His cookbook A Plain Cookery Book for the Working Classes  (1852) included basic kitchen equipment:
In order to carry out my instructions properly, a few utensils will be
necessary.  A portion of this [money saved] will be well spent in the purchase of
the following articles:--
A cooking-stove, with an oven at the side, or placed under the grate, which should be so planned as to admit of the fire being open or closed at will; by this contrivance much heat and fuel are economized; there should also be a boiler at the back of the grate. By this means you would have hot water always ready at hand, the advantage of which is considerable. Such poor men's cooking-stoves exist, on a large scale, in all modern-built lodging-houses. Also, a three-gallon iron pot with a lid to it, a one-gallon saucepan, a two-quart ditto, a frying-pan, a gridiron, and a strong tin baking-dish.

Here is a list of the cost prices at which the above-named articles, as
well as a few others equally necessary, may be obtained of all
L  _s._ _d._

A cooking-stove, 2 ft. 6 in. wide, with oven only   1   10    0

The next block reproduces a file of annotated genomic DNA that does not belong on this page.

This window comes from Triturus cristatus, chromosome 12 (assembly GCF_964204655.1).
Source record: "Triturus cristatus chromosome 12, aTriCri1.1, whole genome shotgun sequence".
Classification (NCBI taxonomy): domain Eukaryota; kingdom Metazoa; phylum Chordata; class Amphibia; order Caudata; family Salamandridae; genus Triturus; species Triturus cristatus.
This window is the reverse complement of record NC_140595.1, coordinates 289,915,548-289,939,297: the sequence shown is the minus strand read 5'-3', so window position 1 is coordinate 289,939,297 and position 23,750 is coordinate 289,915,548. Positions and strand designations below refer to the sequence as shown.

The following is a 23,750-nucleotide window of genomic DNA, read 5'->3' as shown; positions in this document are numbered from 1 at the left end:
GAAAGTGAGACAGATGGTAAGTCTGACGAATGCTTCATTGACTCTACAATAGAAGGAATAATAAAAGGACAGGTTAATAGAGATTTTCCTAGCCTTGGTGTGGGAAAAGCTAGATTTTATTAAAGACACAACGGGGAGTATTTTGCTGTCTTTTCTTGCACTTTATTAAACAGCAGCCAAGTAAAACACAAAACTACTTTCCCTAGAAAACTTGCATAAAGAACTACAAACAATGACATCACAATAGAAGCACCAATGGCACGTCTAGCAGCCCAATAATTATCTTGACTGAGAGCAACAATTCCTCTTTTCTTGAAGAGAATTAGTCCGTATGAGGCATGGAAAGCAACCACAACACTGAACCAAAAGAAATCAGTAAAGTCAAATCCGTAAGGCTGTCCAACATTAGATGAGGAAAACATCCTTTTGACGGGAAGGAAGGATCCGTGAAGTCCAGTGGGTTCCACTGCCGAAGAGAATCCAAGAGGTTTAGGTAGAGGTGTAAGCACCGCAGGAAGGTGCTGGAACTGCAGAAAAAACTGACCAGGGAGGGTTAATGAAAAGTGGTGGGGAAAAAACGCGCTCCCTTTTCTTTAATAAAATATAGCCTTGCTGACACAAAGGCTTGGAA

Ditto, with oven and boiler                                      1   18    0
A three-gallon oval boiling pot                                0    4    6
A one-gallon tin saucepan, and lid                           0    2    6
A two-quart ditto                                                      0    1    6
A potato steamer                                                       0    2    0
An oval frying-pan, from                                         0    0   10
A gridiron, from                                                       0    1    0
A copper for washing or brewing, twelve gallons   1   10    0
A mash-tub, from                                                     0   10    0
Two cooling-tubs (or an old wine or beer cask cut
  in halves, would be cheaper, and answer the same
  purpose), each 6_s._                                               0   12    0
                                                                                L6   12    4
A la Russe from The Royal English and Foreign Confectioner, 1862